Zoo is the Only Thing Holding my Life Together
“Wait, there’s a serial killer in Zoo?” My significant other, raising his hand to stop me mid-flow as I talked about the show I’m working my way through at the moment, furrowed his brow. “I thought it was about animals.”
“Well, it is,” I rolled my eyes impatiently. “But the serial killer was the reason the wolves burned down that prison-“
And that’s when I realized I had a problem.
When I’m depressed – not the crushing, immediate-medical-attention kind of depressed, but the low-grade, apathetic, “am I just lazy or is there something wrong with me” kind – I latch on to bad television. The last time I had a phase like this, I went through Gotham end-to-end, a cry for help so blatant I’m surprised none of the people who claim to love me intervened. This time, as the summer reaches blazing new heights and my apathy reaches blazing new lows, I turned to something to get my mind off the void and on to something, anything else. One day, when idly checking out what Kristin Connolly (of Cabin in the Woods fame) had been up to lately, I stumbled across Zoo: a three-season science-fiction sliver of pulp following a world that is consumed by a pandemic of violent animal attacks caused by a mysterious, evil company. Sure, right, perfect: pulpy, silly, something to jam my face into until the worst of this has lifted and I can get back to real life.
And you know, I wasn’t wrong. Because Zoo is silly, pulpy nonsense: the performances are patchy, the characters tropey, the writing sometimes downright daft. The direction is nothing stunning, and the special effects leave something (read: everything) to be desired. If I had to come up with a decent explanation of this show as a whole, I would say it was the shit that stuck to the wall – by the markers by which we judge prestige television, this is a show that’s just not good. And yet. And yet.
I think I’ve made it clear over the last few years of writing this blog that I have a real soft spot for trashy television: whether it’s American Horror Story or Riverdale, I’m here for shows that lean into their campier edges. But Zoo? Zoo takes that to levels I’ve never seen before, and for that, I have to recommend you see it for yourself.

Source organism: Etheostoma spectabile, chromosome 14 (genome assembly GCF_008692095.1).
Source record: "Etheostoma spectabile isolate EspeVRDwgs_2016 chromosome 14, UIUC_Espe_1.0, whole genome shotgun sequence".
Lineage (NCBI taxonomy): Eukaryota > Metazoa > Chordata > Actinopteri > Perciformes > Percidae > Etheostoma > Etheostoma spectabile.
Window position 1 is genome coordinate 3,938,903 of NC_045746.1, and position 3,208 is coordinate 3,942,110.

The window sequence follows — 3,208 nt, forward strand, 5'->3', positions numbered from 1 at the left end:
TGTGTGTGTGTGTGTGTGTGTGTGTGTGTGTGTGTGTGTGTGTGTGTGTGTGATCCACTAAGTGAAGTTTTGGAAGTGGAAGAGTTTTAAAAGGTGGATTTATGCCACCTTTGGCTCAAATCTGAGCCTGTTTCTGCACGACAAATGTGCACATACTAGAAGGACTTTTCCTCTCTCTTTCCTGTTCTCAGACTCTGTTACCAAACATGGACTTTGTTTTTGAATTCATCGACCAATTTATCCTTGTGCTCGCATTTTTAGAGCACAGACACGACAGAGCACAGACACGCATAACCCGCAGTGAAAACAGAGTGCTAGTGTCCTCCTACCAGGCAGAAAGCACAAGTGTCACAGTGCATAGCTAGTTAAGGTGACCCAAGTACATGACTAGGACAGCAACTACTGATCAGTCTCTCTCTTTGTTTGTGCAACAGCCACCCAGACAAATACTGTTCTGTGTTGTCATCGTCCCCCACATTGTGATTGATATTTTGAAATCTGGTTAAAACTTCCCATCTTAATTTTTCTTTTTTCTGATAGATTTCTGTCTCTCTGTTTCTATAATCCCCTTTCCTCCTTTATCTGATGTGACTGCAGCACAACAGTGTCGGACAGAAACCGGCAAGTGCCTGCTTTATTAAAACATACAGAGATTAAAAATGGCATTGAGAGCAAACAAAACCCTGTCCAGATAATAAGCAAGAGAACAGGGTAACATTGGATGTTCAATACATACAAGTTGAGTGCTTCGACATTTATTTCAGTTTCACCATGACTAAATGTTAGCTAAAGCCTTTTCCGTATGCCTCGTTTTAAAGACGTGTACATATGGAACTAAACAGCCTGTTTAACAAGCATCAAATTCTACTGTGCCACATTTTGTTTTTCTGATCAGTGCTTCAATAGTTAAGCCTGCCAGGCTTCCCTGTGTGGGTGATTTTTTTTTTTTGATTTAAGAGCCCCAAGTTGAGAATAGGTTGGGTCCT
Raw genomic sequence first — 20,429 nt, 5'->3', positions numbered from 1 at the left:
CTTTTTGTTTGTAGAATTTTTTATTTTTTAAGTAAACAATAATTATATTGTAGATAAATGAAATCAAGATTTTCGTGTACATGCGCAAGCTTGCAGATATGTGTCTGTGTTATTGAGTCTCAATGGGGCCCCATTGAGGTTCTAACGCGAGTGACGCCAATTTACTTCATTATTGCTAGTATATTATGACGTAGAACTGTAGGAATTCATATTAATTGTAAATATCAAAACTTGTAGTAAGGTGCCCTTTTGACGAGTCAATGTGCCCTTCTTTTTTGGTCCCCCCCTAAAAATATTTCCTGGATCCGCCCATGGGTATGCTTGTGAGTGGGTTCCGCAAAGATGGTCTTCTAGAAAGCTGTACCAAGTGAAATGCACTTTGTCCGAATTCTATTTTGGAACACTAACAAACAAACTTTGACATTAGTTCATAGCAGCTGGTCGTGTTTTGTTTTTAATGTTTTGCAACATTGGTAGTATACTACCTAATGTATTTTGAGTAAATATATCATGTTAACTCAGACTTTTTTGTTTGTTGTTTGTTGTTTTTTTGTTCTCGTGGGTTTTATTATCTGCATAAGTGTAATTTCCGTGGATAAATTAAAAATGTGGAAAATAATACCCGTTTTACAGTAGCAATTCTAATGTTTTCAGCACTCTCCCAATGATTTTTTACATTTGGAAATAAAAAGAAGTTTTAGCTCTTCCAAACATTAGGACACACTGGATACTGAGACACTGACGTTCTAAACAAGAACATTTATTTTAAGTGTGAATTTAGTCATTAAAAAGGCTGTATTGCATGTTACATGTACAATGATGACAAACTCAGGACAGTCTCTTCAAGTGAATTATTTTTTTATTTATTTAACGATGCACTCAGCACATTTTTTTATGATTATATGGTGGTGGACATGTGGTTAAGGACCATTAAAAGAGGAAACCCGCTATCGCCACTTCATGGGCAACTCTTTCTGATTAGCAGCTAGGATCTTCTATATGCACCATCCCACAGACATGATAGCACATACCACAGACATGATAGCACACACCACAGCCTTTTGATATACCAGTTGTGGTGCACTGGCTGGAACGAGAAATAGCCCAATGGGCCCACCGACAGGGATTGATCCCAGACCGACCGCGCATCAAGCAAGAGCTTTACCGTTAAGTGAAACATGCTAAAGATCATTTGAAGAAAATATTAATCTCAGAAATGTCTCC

The premise – of animals turning on humans – is open enough that Zoo can just go hogwild with the attacks meted out on the hapless homo sapiens. Wolves deliberately burning down a prison? A sloth hijacking a plane? A wave of flesh-eating rats pouring out of a hotel lift in a direct reference to The Shining? None of these are made up – hell, none of them are even exaggerations:
But the true beauty of Zoo is that it somehow does just enough to carry you along, to stop you questioning the howling insanity of what’s going on in front of you. It’s not until I’m talking about the show with people on the outside that I realize that no, it shouldn’t make logical sense for bats to destroy an Antarctic research base by covering their solar panels and freezing everyone inside to death. Zoo presents complete insanity, looks you dead in the eye and goes “prove me wrong”. And while I could certainly find plenty of holes to jam my fingers into, why the fuck would I?
There’s so much joy to be found in a show as deranged as this one, and one that is so committed to it’s central cause. It piles oddness on contriavance on bizzare narrative choice, but what it comes up with is frequently so brilliantly, maddeningly cool and different that I don’t even notice everything they took to get there until the normies come sticking their noses in. Throw in some animal rights overtones, which appeal to the crunchy vegan within me, and I’m knuckled in for the long haul. Is Zoo a good show? By all measure of what we mark a good show to be, probably not. But it also fills me with a great, deep, abiding joy for it’s commitment to the batshit (pun thunderously intended) madness of it’s world, and for that alone, I heartily recommend it.
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(header image courtesy of TV.com)